Definitely try to plan around bad weather—but if you can’t, be sure you can improvise.

Bringing along the right equipment to every real estate photoshoot will be essential to a seamless outcome. We recommend bringing one or two backup flashes in the event that the lighting isn't giving you the results you’d like due to gloomy or bad weather.

Also, don’t try to shoot the exterior just to do it—if the weather is bad, clients probably won’t want photos that show it, so consider coming back out another day or waiting until it shapes up a bit.

8. Make sure window decor is consistent

It may not seem like much, but ensuring blinds and drapes are consistently organized for any windows visible will make a world of a difference.

For both interior and exterior shots, arrange window decor in the same manner - or similar manner - which should be slightly open and folded nicely to not distract from the full picture.

Just be sure that no reflections or harsh shadows can be seen in or around any windows.

9. Use the light bouncing technique with your flash

No matter how much light you have in a room, sometimes it just doesn’t give you the picture you’re looking for.

A good real estate photography trick to try out is leveraging your flash - either from your camera or other sources - to bounce it off a wall or flat surface so that it highlights the room better.

This works because you’re not focusing on one single element of a space, but instead using empty space to light up the important parts of a room.

| Related: 10 Apartment Photography Techniques You May Be Forgetting

10. Spend extra time on the amenities

We are currently in an era of renting where amenities and “extras” are essential selling points.

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Because of this, any real estate photography should really try to highlight these areas and ensure the right angles/lighting is used, considering they will probably be the most viewed.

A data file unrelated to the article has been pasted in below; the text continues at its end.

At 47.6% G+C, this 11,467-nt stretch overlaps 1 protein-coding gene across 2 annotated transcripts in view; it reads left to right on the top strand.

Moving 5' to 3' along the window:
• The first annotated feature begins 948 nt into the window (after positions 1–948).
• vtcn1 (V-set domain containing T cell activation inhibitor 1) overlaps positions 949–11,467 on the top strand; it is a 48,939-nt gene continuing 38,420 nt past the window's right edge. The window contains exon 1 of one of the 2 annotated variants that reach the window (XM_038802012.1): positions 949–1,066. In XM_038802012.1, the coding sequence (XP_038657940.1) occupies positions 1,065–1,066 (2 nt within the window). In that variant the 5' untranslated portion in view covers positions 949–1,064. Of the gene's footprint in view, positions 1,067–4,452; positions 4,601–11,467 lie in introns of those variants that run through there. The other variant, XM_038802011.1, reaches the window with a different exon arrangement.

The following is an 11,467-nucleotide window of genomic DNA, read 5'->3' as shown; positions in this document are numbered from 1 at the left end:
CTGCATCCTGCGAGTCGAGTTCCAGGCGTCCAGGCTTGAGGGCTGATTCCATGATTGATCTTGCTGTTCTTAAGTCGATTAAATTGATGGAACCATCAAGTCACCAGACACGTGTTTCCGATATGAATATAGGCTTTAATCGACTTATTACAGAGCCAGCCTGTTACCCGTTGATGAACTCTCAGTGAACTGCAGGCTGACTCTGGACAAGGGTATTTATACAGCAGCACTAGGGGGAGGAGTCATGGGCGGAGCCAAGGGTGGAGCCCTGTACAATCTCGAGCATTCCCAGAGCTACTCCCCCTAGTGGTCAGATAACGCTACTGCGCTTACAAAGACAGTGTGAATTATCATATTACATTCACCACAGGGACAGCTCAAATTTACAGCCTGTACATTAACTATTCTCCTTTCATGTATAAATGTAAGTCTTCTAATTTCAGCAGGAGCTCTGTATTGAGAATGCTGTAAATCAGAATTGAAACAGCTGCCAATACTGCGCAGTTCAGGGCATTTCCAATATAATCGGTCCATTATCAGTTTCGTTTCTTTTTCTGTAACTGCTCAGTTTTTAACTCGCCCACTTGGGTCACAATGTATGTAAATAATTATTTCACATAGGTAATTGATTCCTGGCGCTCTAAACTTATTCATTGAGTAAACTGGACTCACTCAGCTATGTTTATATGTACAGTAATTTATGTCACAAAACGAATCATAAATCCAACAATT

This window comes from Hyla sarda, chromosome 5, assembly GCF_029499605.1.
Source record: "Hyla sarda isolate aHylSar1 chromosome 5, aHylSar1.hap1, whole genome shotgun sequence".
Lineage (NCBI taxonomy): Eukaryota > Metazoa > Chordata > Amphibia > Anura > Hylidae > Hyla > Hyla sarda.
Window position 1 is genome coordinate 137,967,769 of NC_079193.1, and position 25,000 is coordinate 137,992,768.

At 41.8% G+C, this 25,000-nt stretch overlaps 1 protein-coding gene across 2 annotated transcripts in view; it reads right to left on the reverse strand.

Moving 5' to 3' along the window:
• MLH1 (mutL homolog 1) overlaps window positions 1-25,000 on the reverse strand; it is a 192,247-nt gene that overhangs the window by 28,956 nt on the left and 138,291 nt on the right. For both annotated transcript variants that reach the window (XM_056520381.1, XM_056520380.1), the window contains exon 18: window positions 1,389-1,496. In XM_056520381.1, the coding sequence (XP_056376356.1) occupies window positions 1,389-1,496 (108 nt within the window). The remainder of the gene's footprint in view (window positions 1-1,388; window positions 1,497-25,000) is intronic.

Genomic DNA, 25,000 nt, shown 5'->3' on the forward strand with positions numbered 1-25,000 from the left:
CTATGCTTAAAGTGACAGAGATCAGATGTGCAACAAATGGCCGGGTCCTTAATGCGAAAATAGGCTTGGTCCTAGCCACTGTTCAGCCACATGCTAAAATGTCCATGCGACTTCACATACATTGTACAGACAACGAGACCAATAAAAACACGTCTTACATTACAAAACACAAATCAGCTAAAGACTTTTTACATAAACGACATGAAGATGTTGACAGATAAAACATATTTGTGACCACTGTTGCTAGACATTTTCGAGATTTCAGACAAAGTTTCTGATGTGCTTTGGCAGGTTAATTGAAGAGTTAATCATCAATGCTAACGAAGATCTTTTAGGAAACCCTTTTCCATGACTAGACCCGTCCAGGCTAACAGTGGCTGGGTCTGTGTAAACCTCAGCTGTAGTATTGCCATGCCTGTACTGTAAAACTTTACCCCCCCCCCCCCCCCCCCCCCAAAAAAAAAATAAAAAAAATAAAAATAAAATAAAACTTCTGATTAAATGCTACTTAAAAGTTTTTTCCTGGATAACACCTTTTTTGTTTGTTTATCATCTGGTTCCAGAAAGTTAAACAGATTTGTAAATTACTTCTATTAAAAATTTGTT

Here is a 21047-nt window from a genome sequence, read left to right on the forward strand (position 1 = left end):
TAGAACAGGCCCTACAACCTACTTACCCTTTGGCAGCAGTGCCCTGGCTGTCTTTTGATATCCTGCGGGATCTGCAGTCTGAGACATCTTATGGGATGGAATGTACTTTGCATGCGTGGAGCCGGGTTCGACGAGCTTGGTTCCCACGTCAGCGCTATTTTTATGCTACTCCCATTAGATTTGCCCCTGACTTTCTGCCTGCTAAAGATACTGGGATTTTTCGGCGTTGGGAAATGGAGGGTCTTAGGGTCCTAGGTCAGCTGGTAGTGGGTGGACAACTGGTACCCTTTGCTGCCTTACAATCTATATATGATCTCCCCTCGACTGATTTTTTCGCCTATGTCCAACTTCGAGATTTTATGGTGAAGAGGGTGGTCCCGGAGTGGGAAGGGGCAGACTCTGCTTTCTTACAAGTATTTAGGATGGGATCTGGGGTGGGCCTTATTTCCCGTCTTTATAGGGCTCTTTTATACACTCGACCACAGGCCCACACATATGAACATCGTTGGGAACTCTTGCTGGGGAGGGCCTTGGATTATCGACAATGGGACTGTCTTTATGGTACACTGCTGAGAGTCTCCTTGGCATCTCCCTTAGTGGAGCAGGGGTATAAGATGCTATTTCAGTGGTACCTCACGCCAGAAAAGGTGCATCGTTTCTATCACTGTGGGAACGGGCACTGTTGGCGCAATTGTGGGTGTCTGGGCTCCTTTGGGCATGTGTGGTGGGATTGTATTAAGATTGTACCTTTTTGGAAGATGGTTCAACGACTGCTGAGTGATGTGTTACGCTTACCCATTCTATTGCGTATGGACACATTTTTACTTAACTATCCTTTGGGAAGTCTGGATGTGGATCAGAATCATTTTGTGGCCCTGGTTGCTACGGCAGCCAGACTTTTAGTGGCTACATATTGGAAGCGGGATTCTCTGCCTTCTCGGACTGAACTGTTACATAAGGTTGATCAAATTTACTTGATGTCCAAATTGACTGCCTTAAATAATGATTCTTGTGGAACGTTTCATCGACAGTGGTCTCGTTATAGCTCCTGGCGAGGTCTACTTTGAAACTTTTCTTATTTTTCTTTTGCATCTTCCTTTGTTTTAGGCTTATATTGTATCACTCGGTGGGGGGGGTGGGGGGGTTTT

However, this doesn’t mean all of your energy should be spent here. The entire property should have valuable time spent on being photographed, just make sure the amenities are high-quality, too.

11. Use a variety of angles and heights

High-quality real estate photography is sure to catch the eyes of prospects, but switching up the height or angles for different shots can make photos more appealing.

You don’t want clients to have a portfolio filled with similarly angled shots—show off your skills by adding a few unique angles that will really make a space pop.

Just be sure to not shoot too high or too low so that the focus of the picture is off or incomplete.

12. Assess any decorations or props

Although you sent clients a photoshoot prep checklist, there might be some things you notice are out of place or need some arranging while shooting.

It’s good to keep an eye out for this - especially if you can improve the outcome of a photo - and get approval from the onsite team to help adjust anything out of place.

This could be furniture, decor, or even a lack thereof. If you think a room needs some more plants or staging, don’t hesitate to speak up—the property management team will probably appreciate it!

13. Try using a wireless remote trigger to avoid shadows or reflections

This one can really help you save time—invest in a wireless remote trigger so no shadows or obstructions are seen within a shot.

Wireless remotes are excellent for rooms with mirrors, a lot of windows, exterior shots, etc. that could potentially show some sort of reflection or shadow in a photo.

And, depending on what kind of camera you have, wireless triggers can be pretty cheap so it’s definitely worth the investment.

14. Try using Aperture Priority shooting mode